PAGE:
In and amongst the many different operation, technical and jurisdictional details in an aircraft transaction, one thing to look for is how title is being transferred to you. Some scenarios can involve certain structures that may or may not be in the interest of the buyer or seller. One such scenario to be aware of is what is called a “back-to-back” structure.
A back-to-back transaction is when an intermediary (i.e. a non-principal who is working as a person in the middle) simultaneously buys and resells an aircraft; thus, they are standing in between the buyer and seller. The intermediary will take title of the aircraft and simultaneously sell the title. The intermediary will buy the aircraft at X price and sell it at X plus price. In the overwhelming majority of cases, the intermediary does not put any money up and uses the buyer’s deposit for their own deposit but puts it in their name contractually signalling that it is their money.
There is nothing illegal about taking title to an aircraft and selling it at a higher price. It starts to get unethical, and sometimes illegal, when a back to back transaction is done to hide a mark up or commission that neither buyer nor seller would agree to or to pay an elicit fee to an insider involved in one of the parties.
One could argue that a sophisticated buyer or seller should be doing their research and due diligence and if they are happy with the price, they’ve contractually agreed to then they are fine with everything else. However in many circumstances, the back to back deal is used to bury a large sum of money that a buyer or seller would never agree to pay, or because it is usually being used to pay people (on either side) in return for the access or ability to do the deal. For example, a member of a flight department may push for a certain broker to be used because he knows they will get paid by that broker.
To be clear, this is not the agreed fee paid to your aircraft broker. There is a lot of hard work that goes into mediating a transaction for a client and the work should be compensated and agreed upfront. But it should always be disclosed. By law in the UK and for all companies operating in the UK, all payments must be made clear and disclosed (The Bribery Act 2010).
There are definite risks to being involved in a back-to-back transaction.
- When you buy from an intermediary who does not have title of the aircraft, you may be holding up your contractual side of the transaction but have no understanding of the other contractual obligations the intermediary has with the seller. For example, a buyer may have agreed to a certain delivery condition that the intermediary failed to notice and include in his contract with the seller. The actual seller will have no obligation to honour the delivery condition of the end buyer because their contract is with the intermediary. A default on one end and not the other can get very awkward and complicated as the intermediary usually does not have the money to rectify issues such as this.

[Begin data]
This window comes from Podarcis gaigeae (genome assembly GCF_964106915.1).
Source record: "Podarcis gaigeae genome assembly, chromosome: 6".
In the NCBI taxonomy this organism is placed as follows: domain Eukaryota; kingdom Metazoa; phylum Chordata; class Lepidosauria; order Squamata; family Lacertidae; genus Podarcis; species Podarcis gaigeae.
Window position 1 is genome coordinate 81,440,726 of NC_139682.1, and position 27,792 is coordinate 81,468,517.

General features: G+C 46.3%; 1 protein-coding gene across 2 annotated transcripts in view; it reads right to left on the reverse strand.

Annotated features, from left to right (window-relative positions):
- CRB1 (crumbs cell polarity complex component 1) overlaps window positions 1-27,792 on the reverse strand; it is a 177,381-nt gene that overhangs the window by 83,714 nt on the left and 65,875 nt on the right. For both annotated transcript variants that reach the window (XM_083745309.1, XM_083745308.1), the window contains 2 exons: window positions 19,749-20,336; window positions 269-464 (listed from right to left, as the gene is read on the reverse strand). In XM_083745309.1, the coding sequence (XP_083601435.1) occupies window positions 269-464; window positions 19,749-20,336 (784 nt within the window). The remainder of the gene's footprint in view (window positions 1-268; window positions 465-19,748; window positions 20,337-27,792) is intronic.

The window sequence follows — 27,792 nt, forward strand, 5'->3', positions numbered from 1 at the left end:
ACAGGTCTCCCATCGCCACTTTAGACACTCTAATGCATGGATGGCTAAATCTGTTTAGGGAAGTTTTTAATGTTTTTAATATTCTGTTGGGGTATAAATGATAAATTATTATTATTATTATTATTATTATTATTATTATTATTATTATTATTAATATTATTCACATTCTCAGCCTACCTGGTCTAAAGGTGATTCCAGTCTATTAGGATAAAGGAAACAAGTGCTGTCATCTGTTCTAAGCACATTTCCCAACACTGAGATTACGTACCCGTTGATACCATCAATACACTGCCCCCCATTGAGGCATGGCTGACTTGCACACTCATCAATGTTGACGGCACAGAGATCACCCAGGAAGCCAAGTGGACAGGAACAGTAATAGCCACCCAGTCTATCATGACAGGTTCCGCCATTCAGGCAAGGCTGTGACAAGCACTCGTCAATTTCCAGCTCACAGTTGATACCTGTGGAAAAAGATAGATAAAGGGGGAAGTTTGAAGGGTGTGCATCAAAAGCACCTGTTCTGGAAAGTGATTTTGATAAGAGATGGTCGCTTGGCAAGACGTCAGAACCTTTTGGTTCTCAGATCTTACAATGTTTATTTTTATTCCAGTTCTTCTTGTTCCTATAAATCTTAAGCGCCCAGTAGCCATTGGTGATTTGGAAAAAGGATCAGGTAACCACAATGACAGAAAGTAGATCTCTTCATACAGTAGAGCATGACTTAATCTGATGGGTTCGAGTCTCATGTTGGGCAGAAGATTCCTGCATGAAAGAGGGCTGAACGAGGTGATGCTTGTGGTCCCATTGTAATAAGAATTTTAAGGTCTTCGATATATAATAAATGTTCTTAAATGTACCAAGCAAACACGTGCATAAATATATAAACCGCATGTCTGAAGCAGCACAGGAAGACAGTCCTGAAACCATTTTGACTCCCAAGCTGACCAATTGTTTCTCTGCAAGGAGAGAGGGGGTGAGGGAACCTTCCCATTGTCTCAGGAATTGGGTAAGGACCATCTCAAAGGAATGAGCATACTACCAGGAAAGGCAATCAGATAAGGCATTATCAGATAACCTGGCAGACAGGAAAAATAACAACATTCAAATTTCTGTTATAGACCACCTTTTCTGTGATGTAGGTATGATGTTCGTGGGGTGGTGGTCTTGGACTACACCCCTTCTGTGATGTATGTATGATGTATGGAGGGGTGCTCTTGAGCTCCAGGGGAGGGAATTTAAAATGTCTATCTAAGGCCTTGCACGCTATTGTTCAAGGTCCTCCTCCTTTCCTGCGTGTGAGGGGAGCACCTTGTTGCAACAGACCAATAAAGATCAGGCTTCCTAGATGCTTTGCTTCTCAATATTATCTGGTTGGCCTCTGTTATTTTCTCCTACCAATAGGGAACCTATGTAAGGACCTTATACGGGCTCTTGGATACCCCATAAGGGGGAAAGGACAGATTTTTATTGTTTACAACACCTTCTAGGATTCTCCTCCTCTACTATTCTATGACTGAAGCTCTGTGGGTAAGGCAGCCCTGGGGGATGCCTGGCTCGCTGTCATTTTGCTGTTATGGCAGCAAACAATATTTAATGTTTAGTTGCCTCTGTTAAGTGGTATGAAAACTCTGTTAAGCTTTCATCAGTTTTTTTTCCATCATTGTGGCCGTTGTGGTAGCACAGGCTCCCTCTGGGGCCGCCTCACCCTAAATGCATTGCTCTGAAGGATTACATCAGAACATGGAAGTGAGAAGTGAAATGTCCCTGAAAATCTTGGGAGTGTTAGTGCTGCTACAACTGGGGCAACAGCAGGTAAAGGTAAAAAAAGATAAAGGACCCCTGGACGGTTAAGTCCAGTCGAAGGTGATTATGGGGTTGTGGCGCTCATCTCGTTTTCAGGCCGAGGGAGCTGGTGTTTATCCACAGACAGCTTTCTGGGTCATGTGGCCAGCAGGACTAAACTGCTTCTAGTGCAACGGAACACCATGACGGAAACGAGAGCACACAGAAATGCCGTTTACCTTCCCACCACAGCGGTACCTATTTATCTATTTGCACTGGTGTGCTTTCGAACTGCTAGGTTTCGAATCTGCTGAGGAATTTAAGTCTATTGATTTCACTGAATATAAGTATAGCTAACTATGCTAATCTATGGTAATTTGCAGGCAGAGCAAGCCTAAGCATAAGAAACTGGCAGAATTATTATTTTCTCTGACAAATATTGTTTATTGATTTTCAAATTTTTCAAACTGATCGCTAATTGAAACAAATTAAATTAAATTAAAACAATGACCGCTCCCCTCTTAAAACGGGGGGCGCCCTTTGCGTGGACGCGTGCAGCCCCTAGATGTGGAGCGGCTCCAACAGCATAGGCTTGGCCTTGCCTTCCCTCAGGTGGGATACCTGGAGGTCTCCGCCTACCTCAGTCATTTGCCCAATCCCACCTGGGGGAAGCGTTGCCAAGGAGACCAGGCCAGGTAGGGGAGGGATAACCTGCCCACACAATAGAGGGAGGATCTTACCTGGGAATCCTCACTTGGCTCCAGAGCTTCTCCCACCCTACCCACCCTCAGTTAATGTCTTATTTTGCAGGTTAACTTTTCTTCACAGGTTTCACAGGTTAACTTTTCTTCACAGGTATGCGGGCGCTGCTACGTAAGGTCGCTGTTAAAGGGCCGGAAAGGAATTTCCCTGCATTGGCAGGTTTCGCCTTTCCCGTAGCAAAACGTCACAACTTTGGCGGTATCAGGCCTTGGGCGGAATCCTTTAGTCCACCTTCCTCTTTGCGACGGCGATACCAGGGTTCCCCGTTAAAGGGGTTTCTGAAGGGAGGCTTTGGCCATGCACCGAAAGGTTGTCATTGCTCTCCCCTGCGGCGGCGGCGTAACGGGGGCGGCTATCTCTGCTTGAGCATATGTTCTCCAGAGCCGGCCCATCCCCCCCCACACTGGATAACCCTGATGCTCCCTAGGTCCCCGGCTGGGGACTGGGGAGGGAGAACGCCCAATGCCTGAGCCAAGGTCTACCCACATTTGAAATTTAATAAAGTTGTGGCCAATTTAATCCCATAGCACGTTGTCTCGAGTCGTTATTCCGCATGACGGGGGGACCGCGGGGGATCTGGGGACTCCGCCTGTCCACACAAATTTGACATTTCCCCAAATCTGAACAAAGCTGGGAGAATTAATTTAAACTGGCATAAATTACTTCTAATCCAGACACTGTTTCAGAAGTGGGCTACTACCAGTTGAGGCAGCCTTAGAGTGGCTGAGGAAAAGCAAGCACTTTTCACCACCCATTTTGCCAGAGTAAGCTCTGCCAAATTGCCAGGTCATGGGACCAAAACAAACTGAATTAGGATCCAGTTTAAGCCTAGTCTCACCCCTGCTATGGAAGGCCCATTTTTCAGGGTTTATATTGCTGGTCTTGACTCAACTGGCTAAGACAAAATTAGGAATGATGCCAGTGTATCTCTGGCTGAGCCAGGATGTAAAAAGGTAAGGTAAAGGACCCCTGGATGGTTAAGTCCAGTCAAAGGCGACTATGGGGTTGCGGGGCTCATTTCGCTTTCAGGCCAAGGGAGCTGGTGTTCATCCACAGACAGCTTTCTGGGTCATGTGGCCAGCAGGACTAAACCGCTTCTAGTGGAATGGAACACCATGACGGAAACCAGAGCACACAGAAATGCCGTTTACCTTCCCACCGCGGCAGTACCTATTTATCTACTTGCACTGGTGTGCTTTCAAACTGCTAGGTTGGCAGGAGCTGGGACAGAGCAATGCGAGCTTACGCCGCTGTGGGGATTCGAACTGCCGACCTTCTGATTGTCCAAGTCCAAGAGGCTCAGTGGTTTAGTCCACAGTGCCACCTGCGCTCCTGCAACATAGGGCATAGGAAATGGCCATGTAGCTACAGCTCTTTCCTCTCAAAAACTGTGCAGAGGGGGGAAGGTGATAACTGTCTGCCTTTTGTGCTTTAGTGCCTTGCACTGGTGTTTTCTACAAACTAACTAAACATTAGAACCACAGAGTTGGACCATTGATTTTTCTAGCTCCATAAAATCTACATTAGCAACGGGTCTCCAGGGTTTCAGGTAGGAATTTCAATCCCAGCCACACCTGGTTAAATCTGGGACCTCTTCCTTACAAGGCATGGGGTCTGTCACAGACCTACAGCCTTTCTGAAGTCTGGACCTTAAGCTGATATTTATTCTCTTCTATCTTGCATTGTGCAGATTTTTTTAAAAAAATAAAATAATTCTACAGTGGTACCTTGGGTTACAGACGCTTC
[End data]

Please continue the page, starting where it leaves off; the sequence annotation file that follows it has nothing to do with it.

- From a buyer’s point of view, the intermediary is using your money as his deposit, so if things go bad on their end of the contract, your deposit may be frozen even if you have not defaulted on the contract you have signed.
- During the Pre-Purchase Inspection, the end buyer’s contract is with an entity who does not actually own the aircraft and therefore is not the right signatory to authorize work. It can get very messy and time consuming.
- If the deal is involving exports and imports, especially for customs purposes, the added layers of intermediaries can be very complicated as the aviation and customs authorities will usually only recognize the ultimate seller and ultimate owner.
In essence there is nothing wrong with a back-to-back transaction if all parties know about it and can work through these issues.
There are even a few times when a back-to-back transaction is ideal. If a buyer wants to include pilot training, cosmetic or avionics upgrades or similar in his bank loan or for tax purposes, it can make sense to have an intermediary sign the contract with the seller at the purchase price and then have a second contract signed by the actual buyer with the higher price for whatever purpose the buyer needed. All parties can be made aware of the structure and proceed in the best way for everyone.
A back-to-back is NOT when an intermediary actually has the money for the aircraft and is purchasing the aircraft with their own funds whether to own or in a trade transaction. They will usually be very open about this structure.
How to know if you are involved in a back-to-back transaction:
- Ask to see the title or last Bill of Sale for the aircraft. Compare the names with who you are signing your contract with. We have been in a situation where the names did not match and when asked for a copy of the Bill of Sale, the intermediary actually forged a bill of sale with their name on it. A few things in it did not add up in the document that signalled it might not be authentic and we quickly exited the transaction.
- If things are sounding or looking suspicious, ask questions. The more you know, the better you can protect yourself.
A back-to-back is not a reason to walk away from a transaction, but it is a reason to ask questions and see if you are comfortable with the structure. You might be ok with it or not care and can proceed. But we advise knowing the structure of the deal in detail, and if possible, dealing directly with end buyer or seller and keeping everything disclosed and open.